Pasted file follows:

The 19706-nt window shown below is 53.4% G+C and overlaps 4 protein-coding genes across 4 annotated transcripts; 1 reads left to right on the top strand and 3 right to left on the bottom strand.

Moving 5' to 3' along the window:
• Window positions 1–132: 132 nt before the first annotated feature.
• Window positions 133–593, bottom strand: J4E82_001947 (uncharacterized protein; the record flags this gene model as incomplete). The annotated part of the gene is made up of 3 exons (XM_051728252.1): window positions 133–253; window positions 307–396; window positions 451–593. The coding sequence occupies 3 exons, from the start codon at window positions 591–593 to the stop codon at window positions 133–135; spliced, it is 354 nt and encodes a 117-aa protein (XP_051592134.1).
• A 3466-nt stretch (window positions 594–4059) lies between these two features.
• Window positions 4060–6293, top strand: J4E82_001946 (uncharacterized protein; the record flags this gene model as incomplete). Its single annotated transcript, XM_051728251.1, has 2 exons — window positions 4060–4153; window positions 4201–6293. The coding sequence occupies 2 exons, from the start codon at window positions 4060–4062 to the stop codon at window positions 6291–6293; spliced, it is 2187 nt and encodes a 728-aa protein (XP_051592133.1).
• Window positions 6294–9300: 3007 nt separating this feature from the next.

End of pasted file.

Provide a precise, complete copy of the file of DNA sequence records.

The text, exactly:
The 19706-nt window shown below is 53.4% G+C and overlaps 4 protein-coding genes across 4 annotated transcripts; 1 reads left to right on the top strand and 3 right to left on the bottom strand.

Moving 5' to 3' along the window:
• Window positions 1–132: 132 nt before the first annotated feature.
• Window positions 133–593, bottom strand: J4E82_001947 (uncharacterized protein; the record flags this gene model as incomplete). The annotated part of the gene is made up of 3 exons (XM_051728252.1): window positions 133–253; window positions 307–396; window positions 451–593. The coding sequence occupies 3 exons, from the start codon at window positions 591–593 to the stop codon at window positions 133–135; spliced, it is 354 nt and encodes a 117-aa protein (XP_051592134.1).
• A 3466-nt stretch (window positions 594–4059) lies between these two features.
• Window positions 4060–6293, top strand: J4E82_001946 (uncharacterized protein; the record flags this gene model as incomplete). Its single annotated transcript, XM_051728251.1, has 2 exons — window positions 4060–4153; window positions 4201–6293. The coding sequence occupies 2 exons, from the start codon at window positions 4060–4062 to the stop codon at window positions 6291–6293; spliced, it is 2187 nt and encodes a 728-aa protein (XP_051592133.1).
• Window positions 6294–9300: 3007 nt separating this feature from the next.